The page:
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Rifles, Bullets, Barrels & Ballistics Applied Ballistics

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Complete formula

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  #1  
Unread 02-23-2011, 12:03 PM
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Complete formula

Does anyone know where I could look at a formula that incorporates ALL the variables necessary to calculate a bullet's trajectory? I'm talking wind, spin drift, Coriolis, etc. I'm not interested in lengthy derivations, just would like to see how this can be done by hand.

Also, is there a formula that relates twist rate to bullet stability?

Hicks
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  •   #2  
    Unread 02-23-2011, 12:10 PM
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    Re: Complete formula

    http://www.longrangehunting.com/gearshop/applied-ballistics-for-long-range-shooting.html

    Applied Ballistics for Long Range Shooting by Bryan Litz is what you need!
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    Unread 02-23-2011, 12:12 PM
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    Re: Complete formula

    Quote:
    Originally Posted by Hicks View Post
    Does anyone know where I could look at a formula that incorporates ALL the variables necessary to calculate a bullet's trajectory? I'm talking wind, spin drift, Coriolis, etc. I'm not interested in lengthy derivations, just would like to see how this can be done by hand.

    Also, is there a formula that relates twist rate to bullet stability?

    Hicks
    If you want to do it easily and quickly by hand without 'lengthy derivations', I suggest you get a hand held computer and use ballistic software. If you really must know, there are good formulas in the Sierra reloading manual 4th addition.

    Yes the are formulas that relate to twist rate and bullet stability (see the Miller system below).

    ([Bullet Weight]*30)/(([Twist Rate]/[Cal])^2*[Cal]^3*[Bullet Length]/[Cal]*(1+([Bullet Length]/[Cal])^2))*([Velocity]/2800)^(.333)*(([Temprature]+460)/(519)*29.92/[Barometric_Pressure])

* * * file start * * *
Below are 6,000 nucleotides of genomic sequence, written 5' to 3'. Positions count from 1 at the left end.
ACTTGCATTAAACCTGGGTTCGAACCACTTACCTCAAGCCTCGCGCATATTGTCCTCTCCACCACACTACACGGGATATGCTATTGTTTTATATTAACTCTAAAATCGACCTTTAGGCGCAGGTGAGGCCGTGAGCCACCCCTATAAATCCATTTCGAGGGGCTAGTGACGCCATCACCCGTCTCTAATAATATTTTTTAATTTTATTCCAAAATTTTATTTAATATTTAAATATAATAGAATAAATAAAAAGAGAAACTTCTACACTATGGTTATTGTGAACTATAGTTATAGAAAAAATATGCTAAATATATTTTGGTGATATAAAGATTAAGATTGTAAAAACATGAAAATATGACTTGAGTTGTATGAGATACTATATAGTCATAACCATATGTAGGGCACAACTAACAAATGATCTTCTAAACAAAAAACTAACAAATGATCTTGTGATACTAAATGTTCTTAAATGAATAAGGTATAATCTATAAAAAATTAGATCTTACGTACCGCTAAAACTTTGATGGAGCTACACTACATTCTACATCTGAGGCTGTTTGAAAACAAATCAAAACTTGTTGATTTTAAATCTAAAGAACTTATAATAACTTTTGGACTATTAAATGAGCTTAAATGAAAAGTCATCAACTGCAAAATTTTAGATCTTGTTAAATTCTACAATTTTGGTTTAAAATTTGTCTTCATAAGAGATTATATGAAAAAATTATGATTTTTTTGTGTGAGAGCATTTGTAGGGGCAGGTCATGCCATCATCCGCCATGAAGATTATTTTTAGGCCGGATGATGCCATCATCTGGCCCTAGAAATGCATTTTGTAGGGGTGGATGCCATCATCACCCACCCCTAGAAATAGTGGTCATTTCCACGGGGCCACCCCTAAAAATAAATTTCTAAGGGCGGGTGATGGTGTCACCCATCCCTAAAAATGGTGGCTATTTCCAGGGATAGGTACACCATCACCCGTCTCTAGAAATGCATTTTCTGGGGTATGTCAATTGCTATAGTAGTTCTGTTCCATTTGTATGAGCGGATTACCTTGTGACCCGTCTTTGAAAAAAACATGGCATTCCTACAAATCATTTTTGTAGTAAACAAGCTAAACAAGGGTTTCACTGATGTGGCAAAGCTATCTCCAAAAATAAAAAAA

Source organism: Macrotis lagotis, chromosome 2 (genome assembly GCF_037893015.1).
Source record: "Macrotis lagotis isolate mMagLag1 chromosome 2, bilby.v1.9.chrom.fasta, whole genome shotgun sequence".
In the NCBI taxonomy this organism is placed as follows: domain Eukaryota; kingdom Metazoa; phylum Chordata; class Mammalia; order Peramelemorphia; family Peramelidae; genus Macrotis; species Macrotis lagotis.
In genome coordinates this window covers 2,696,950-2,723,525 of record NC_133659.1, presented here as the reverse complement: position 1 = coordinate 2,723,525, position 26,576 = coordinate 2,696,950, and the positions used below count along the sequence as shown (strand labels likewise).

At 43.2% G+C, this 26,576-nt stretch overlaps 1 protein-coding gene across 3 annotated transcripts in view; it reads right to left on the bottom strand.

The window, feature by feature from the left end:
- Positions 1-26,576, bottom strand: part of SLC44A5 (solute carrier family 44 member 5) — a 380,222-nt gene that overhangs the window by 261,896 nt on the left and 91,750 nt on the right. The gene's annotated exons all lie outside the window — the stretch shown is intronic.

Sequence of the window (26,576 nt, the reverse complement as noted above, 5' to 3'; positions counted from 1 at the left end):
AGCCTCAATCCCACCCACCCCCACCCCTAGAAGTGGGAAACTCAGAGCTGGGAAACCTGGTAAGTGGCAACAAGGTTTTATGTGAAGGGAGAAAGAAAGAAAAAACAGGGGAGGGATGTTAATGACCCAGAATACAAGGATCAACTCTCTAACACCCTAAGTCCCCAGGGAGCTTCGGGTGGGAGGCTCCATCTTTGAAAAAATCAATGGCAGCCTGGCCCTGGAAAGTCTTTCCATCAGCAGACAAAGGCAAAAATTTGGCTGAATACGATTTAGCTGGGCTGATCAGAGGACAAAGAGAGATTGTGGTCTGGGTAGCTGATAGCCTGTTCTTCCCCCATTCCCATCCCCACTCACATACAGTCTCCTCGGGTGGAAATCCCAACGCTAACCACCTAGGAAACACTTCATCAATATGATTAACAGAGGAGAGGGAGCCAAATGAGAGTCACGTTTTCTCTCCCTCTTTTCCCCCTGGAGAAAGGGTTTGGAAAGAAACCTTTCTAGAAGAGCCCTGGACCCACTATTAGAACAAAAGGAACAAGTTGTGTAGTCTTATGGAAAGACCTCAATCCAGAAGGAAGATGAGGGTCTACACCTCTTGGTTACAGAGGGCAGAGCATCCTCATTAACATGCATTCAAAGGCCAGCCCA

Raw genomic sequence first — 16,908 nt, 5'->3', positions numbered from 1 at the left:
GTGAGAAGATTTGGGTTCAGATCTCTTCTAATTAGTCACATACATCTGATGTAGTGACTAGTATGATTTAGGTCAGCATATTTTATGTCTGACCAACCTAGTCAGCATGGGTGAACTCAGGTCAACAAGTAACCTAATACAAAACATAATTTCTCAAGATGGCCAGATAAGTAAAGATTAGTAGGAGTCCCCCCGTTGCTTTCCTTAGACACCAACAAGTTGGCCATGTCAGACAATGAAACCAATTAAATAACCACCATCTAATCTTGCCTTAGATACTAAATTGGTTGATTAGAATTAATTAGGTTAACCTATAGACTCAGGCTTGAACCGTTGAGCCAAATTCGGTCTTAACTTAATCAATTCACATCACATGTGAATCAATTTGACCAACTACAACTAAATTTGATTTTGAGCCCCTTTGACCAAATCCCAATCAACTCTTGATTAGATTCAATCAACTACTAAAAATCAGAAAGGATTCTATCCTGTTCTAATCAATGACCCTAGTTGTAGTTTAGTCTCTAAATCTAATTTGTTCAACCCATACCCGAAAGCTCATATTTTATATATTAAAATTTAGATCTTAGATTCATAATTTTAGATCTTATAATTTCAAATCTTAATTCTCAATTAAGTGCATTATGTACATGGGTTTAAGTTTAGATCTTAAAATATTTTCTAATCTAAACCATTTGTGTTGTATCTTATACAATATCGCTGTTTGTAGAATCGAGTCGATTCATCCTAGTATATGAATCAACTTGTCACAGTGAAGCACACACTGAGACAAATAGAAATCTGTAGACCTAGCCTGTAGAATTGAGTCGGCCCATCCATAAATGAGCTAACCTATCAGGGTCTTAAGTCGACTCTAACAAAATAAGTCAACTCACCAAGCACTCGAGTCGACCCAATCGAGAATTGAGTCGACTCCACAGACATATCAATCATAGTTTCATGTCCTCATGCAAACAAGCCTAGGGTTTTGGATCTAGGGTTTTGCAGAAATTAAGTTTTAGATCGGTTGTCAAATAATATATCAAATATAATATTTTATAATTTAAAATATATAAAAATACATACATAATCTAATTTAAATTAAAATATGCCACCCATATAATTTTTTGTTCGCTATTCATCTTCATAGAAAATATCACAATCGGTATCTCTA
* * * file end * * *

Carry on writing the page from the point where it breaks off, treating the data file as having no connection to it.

What you are looking to do with this formula is to apply different twists to come up with a stability factor. 1.0 is concidered barely stable, 1.1 is adequete where 1.35-1.5 is optimum. At least at 1.35 you have some forgivness if you drop major elevation and are in colder temps. A 1.35 could become a 1.2 factor where a 1.1 could become unstable in cold dense enviornments.

    Bullet weight in grains, caliber in inches, bullet length in inches, velocity in FPS, Temp in F and barometric pressure in inches of hg.


    The greenhill method is easier but not nearly as optimum.
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    Last edited by Michael Eichele; 02-23-2011 at 12:36 PM.
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    Unread 02-23-2011, 12:26 PM
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    Re: Complete formula

    Quote:
    Originally Posted by bigngreen View Post
    http://www.longrangehunting.com/gearshop/applied-ballistics-for-long-range-shooting.html

    Applied Ballistics for Long Range Shooting by Bryan Litz is what you need!

    You know, I have that book, and it is excellent, but I don't see in it where every variable he talks about is tied together in a nice pretty formula. Or maybe a set of formulas. He does some seriously indepth treatments of the different variables though. I'd like to see how all these things fit together.
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    Unread 02-23-2011, 01:15 PM
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    Re: Complete formula

    The Miller stability formula, along with corrections for velocity and atmospherics are in the appendix of my book.

    If you want a similar formula for calculating trajectories, you're out of luck. The equations of projectile motion must be integrated (solved) numerically, which is an iterative/recursive process best managed by modern computers (the program takes 0.001 second time steps for the whole trajectory). The programs are 100's of lines long, and is not something intended to be done by hand.

    Once you have the basic trajectory with tof, you can easily figure out spin drift, coreolis, and other effects with the formulas in my book (appendix). However that basic trajectory is a job for a computer.

    -Bryan
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